Unfortunately, he added, “the speed at which humans have improved technology since the Industrial Revolution has attracted so many people to towns and cities and provided them with ‘processed’ natural resources” that our innate ability to make all these connections “may be disappearing as fast as biodiversity.”

Which leads to the point of this column. We’re trying to deal with a whole array of integrated problems — climate change, energy, biodiversity loss, poverty alleviation and the need to grow enough food to feed the planet — separately. The poverty fighters resent the climate-change folks; climate folks hold summits without reference to biodiversity; the food advocates resist the biodiversity protectors.

They all need to go on safari together.

“We need to stop thinking about these issues in isolation — each with its own champion, constituency and agenda — and deal with them in an integrated way, the way they actually occur on the ground,” argued Glenn Prickett, senior vice president with Conservation International. “We tend to think about climate change as just an energy issue, but it’s also about land use: one-third of greenhouse gas emissions come from tropical deforestation and agriculture. So we need to preserve forests and other ecosystems to solve climate change, not only to save species.”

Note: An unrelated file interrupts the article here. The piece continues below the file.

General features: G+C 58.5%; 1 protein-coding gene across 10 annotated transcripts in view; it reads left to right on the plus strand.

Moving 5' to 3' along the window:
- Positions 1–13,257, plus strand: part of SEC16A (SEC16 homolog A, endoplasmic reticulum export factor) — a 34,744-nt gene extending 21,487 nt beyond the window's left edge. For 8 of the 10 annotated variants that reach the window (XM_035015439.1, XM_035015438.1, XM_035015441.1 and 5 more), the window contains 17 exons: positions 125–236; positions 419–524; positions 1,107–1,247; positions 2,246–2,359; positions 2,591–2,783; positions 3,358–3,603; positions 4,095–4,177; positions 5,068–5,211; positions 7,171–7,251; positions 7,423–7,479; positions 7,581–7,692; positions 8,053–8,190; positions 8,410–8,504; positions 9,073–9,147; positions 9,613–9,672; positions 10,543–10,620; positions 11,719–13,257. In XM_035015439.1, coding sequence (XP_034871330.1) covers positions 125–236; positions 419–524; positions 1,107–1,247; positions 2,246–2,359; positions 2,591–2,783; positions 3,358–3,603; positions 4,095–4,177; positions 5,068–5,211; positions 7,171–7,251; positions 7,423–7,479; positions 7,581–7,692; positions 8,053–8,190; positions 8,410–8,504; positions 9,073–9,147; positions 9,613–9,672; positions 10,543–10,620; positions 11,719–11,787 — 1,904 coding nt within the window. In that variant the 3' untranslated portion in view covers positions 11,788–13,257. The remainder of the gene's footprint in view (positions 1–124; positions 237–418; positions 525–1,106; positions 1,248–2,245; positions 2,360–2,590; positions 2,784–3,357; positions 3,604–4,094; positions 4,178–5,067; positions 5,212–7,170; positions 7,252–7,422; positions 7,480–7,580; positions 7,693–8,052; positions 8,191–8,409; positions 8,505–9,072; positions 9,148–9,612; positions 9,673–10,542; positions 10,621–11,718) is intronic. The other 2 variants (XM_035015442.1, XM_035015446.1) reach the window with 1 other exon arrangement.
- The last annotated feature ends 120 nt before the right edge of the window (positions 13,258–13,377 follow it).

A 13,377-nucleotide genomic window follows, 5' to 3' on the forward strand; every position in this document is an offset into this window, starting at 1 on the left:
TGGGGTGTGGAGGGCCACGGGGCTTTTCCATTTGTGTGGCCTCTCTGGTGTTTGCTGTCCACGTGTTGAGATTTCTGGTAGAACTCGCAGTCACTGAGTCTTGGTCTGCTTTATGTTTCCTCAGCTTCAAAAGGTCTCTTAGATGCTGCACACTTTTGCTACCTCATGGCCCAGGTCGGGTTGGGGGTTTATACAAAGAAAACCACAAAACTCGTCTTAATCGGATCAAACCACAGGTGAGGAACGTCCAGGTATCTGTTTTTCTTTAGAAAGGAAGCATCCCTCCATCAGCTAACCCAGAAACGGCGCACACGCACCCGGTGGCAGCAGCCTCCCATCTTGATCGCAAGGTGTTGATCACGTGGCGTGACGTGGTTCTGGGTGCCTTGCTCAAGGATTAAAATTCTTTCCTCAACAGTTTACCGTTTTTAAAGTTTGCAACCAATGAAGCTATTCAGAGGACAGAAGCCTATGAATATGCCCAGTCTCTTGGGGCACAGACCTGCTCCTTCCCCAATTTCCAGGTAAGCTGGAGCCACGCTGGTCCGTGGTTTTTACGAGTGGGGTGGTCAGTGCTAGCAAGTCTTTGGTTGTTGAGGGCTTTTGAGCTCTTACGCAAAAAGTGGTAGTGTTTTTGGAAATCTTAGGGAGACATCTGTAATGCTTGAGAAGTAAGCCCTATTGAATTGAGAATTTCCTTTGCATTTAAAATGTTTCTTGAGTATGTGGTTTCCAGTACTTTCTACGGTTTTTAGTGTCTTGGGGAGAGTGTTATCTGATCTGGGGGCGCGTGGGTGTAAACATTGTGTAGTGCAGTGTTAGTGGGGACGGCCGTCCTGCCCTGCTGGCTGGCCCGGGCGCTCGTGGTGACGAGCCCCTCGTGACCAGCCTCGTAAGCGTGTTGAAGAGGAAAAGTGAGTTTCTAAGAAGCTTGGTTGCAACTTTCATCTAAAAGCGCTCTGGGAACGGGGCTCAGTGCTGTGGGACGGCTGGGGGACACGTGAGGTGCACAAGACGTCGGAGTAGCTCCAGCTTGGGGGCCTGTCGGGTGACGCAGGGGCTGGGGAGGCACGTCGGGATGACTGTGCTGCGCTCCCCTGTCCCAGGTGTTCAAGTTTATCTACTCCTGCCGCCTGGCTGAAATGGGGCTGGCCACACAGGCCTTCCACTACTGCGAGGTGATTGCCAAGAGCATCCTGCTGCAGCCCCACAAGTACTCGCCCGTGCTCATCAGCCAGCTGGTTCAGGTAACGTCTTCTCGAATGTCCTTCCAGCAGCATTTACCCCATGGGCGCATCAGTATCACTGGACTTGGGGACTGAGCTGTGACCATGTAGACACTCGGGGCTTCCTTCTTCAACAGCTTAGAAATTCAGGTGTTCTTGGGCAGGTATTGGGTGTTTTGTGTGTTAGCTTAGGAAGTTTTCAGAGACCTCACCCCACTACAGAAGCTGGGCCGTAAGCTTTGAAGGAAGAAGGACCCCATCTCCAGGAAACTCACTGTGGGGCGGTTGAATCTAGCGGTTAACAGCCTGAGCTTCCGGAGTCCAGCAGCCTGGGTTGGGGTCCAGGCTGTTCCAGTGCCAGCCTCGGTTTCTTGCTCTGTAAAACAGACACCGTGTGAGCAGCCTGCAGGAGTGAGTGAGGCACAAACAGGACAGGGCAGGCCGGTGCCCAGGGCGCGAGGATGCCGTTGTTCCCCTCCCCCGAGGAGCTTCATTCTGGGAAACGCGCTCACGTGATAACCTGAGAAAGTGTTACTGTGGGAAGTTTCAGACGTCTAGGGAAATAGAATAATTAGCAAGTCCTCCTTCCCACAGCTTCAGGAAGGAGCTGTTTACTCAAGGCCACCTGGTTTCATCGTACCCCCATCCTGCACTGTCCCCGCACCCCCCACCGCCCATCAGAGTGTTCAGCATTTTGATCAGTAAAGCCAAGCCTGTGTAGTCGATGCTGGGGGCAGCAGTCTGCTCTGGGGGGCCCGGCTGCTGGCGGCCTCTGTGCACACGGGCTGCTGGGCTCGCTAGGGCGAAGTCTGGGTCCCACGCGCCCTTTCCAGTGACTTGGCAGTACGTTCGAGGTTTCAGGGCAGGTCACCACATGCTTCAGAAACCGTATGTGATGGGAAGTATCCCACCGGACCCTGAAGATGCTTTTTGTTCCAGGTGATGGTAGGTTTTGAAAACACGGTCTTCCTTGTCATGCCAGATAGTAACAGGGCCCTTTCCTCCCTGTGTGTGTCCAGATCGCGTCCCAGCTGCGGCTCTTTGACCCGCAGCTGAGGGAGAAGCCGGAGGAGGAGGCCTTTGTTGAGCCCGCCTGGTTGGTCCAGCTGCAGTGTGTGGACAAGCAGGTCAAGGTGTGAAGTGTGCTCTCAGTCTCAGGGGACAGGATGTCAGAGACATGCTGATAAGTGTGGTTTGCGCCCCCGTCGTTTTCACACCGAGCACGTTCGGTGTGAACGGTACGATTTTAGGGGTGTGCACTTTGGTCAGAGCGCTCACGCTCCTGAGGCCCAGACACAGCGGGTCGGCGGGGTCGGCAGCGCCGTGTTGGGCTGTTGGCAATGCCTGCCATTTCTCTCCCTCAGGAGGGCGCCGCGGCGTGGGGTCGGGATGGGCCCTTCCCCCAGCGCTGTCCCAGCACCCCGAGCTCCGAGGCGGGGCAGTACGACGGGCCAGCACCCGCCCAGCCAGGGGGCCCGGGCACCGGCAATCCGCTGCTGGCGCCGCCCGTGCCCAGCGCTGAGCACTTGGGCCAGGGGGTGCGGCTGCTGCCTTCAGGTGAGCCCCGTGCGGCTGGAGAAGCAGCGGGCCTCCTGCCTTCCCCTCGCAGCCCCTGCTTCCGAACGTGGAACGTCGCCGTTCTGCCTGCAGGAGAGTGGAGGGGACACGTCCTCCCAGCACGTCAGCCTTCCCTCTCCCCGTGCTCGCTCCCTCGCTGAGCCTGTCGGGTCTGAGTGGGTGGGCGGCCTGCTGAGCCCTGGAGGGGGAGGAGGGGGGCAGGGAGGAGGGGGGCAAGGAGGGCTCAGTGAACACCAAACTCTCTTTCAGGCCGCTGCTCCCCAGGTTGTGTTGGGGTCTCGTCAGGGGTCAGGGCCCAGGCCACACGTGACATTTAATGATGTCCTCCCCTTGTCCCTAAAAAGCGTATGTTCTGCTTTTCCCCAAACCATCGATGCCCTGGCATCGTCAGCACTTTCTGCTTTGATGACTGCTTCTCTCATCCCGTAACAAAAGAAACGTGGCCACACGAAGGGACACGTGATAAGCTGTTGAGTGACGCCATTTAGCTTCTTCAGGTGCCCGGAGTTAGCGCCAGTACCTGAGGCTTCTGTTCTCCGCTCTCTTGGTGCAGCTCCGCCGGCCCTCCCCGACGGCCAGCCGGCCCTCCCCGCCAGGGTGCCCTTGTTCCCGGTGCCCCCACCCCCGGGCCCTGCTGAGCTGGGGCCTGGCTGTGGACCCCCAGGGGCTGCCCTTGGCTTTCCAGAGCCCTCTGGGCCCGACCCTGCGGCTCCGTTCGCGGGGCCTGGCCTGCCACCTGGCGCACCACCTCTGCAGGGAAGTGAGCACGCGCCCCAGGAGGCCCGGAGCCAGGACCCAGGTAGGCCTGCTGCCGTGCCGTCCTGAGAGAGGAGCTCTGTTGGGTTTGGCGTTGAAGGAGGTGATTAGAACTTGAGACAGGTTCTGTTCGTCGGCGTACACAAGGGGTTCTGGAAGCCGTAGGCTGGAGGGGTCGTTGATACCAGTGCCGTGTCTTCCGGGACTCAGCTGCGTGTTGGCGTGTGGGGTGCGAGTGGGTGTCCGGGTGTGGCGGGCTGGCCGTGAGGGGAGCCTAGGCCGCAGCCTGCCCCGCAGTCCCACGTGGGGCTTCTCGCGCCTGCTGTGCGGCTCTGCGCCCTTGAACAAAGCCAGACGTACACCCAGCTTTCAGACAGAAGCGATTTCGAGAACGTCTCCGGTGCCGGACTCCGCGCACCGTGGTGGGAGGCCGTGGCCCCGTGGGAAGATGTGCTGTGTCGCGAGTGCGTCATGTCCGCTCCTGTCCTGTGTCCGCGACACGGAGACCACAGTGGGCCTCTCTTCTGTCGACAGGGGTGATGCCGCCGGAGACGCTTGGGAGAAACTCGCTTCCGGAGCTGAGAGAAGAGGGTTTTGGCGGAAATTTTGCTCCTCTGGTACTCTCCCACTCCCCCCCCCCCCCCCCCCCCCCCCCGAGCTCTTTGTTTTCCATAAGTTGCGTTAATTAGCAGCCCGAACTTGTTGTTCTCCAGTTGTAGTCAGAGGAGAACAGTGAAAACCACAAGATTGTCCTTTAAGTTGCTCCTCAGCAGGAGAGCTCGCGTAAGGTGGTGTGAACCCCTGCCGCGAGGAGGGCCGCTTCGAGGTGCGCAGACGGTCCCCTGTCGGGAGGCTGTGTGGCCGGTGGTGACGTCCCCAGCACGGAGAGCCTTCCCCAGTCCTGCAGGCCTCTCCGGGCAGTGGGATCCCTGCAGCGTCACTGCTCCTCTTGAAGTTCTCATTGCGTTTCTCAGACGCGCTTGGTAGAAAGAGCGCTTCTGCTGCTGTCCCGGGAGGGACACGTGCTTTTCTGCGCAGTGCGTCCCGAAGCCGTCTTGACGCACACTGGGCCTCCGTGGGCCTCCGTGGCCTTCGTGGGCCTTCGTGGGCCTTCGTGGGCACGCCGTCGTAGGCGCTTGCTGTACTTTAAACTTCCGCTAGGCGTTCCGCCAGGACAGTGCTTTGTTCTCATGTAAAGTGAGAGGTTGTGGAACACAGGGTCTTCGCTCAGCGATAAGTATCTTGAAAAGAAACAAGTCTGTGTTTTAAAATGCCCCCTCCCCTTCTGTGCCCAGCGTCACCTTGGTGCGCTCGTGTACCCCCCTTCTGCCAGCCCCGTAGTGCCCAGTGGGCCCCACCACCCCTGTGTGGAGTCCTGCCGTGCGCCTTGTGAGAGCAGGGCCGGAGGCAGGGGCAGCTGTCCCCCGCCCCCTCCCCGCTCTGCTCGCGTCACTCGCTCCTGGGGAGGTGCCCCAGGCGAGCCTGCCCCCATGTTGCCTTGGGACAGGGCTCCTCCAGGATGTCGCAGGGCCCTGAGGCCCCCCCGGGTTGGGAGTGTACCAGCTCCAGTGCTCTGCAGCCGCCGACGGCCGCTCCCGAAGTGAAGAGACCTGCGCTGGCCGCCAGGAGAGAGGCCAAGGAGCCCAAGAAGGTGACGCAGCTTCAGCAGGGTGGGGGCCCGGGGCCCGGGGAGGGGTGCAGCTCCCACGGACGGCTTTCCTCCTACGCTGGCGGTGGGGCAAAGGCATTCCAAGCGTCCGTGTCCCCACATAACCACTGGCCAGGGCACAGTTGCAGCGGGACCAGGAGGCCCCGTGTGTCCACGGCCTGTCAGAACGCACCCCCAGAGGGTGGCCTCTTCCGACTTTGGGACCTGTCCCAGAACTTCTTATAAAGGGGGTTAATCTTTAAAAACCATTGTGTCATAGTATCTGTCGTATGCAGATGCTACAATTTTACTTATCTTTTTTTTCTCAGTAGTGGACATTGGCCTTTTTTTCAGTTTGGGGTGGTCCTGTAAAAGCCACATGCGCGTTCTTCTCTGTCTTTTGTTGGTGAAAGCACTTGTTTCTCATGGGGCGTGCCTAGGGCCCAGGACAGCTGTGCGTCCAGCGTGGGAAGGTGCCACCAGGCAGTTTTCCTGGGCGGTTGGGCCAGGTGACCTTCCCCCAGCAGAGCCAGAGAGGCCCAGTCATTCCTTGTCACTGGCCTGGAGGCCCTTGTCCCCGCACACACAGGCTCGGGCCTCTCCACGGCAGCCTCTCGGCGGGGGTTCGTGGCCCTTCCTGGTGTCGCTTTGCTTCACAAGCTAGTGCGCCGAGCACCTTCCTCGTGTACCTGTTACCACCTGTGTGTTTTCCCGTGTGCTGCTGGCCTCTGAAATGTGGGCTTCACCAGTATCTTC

But we also need to double food production to feed a growing population. “So we’ll need to do that without clearing more forests and draining more wetlands, which means farmers will need new technologies and practices to grow more food on the same land they use today — with less water,” he added. “Healthy forests, wetlands and grasslands not only preserve biodiversity and store carbon, they also help buffer the impacts of climate change. So our success in tackling climate change, poverty, food security and biodiversity loss will depend on finding integrated solutions from the land.”

In short — and as any reader of the Okavango daily papers will tell you — we need to make sure that our policy solutions are as integrated as nature itself. Today, they are not.